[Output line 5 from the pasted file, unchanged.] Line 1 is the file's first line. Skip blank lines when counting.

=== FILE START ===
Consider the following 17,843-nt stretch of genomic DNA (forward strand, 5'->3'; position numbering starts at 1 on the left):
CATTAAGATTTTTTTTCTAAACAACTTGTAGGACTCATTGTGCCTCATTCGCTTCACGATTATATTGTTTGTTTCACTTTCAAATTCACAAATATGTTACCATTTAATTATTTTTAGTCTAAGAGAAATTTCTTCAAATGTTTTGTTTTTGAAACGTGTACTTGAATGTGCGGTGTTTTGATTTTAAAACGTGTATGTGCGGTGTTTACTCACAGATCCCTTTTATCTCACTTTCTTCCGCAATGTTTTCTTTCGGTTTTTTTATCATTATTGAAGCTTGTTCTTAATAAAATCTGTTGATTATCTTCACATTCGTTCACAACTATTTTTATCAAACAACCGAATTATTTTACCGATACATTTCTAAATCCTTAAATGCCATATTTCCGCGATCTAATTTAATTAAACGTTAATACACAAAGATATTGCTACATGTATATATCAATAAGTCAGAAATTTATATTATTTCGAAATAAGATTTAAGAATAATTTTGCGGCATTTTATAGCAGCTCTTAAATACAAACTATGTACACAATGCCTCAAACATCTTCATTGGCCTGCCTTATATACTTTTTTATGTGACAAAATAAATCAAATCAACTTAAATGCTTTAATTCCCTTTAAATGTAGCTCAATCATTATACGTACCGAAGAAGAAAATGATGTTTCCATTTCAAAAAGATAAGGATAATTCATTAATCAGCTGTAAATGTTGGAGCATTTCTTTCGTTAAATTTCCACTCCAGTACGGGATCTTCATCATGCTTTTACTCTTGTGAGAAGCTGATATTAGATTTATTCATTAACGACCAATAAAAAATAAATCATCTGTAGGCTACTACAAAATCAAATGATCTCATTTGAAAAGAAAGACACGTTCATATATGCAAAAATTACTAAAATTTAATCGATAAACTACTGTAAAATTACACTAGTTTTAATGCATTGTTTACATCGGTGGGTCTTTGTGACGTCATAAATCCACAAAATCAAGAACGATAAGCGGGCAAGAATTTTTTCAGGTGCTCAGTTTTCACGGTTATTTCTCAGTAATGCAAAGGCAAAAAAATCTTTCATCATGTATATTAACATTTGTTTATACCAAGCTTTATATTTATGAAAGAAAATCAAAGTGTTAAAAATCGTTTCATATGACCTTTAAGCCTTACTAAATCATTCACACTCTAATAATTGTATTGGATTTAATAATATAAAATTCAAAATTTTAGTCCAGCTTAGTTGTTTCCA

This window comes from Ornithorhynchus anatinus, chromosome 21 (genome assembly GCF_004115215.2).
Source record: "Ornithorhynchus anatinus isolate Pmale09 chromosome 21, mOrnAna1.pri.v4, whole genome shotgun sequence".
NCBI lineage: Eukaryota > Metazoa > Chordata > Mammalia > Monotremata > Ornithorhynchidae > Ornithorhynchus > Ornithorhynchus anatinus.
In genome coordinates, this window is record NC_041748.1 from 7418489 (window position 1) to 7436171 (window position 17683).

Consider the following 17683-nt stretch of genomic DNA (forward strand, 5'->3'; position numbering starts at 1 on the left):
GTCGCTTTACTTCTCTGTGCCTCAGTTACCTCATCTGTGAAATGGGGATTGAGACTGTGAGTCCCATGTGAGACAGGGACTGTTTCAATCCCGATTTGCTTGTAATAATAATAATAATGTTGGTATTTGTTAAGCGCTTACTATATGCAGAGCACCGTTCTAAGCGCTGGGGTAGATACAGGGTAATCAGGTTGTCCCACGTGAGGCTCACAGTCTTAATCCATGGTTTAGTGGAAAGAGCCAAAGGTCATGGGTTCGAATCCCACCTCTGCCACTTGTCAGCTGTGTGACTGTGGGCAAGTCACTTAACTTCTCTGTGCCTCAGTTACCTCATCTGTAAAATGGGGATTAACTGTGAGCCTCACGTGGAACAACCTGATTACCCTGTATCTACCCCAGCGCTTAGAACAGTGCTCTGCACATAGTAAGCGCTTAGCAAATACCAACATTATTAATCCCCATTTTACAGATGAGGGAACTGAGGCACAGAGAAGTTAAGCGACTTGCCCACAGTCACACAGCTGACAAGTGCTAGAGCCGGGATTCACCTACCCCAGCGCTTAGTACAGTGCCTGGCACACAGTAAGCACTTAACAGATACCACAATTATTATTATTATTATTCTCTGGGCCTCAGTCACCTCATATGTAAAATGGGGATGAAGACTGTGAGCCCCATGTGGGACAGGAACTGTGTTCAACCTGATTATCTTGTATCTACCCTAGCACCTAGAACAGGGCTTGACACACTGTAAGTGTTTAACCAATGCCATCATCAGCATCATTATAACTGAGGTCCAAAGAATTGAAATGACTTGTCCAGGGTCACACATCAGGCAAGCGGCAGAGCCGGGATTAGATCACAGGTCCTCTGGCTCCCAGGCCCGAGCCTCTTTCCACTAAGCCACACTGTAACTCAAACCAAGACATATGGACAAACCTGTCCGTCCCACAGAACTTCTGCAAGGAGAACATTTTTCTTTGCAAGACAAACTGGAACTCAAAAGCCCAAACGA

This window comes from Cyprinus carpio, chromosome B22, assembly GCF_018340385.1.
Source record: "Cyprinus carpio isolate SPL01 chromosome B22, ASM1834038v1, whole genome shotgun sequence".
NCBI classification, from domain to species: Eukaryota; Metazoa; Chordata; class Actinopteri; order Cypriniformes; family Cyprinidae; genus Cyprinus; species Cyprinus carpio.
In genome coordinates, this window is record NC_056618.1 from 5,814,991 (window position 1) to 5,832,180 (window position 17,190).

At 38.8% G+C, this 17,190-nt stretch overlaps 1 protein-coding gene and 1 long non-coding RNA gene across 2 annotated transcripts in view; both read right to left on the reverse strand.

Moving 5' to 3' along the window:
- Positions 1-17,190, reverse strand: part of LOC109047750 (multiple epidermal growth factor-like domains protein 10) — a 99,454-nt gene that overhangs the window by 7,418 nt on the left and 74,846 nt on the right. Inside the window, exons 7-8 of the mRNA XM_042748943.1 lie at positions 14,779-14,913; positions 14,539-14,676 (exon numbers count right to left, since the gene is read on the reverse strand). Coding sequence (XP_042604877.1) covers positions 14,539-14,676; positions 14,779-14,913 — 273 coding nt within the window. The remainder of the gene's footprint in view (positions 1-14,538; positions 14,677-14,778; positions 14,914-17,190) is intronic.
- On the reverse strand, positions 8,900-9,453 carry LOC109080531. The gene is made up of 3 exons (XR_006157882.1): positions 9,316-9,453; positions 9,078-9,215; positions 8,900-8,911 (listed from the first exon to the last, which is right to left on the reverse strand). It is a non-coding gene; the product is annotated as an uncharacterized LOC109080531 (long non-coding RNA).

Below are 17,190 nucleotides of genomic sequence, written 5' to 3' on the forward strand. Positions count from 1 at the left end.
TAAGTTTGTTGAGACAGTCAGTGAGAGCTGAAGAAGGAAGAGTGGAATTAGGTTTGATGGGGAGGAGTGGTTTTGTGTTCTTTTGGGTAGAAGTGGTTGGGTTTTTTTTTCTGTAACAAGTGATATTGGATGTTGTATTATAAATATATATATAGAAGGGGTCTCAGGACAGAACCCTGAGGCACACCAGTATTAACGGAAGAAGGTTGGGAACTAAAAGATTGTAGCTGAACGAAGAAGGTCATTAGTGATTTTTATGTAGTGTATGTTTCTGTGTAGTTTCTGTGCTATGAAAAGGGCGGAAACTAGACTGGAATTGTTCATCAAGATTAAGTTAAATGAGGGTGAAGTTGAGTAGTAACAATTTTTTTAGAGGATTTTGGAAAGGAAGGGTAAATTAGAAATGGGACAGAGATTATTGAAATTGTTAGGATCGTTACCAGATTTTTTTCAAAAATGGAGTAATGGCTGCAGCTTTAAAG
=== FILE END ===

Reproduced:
NCBI lineage: Eukaryota > Metazoa > Chordata > Mammalia > Monotremata > Ornithorhynchidae > Ornithorhynchus > Ornithorhynchus anatinus.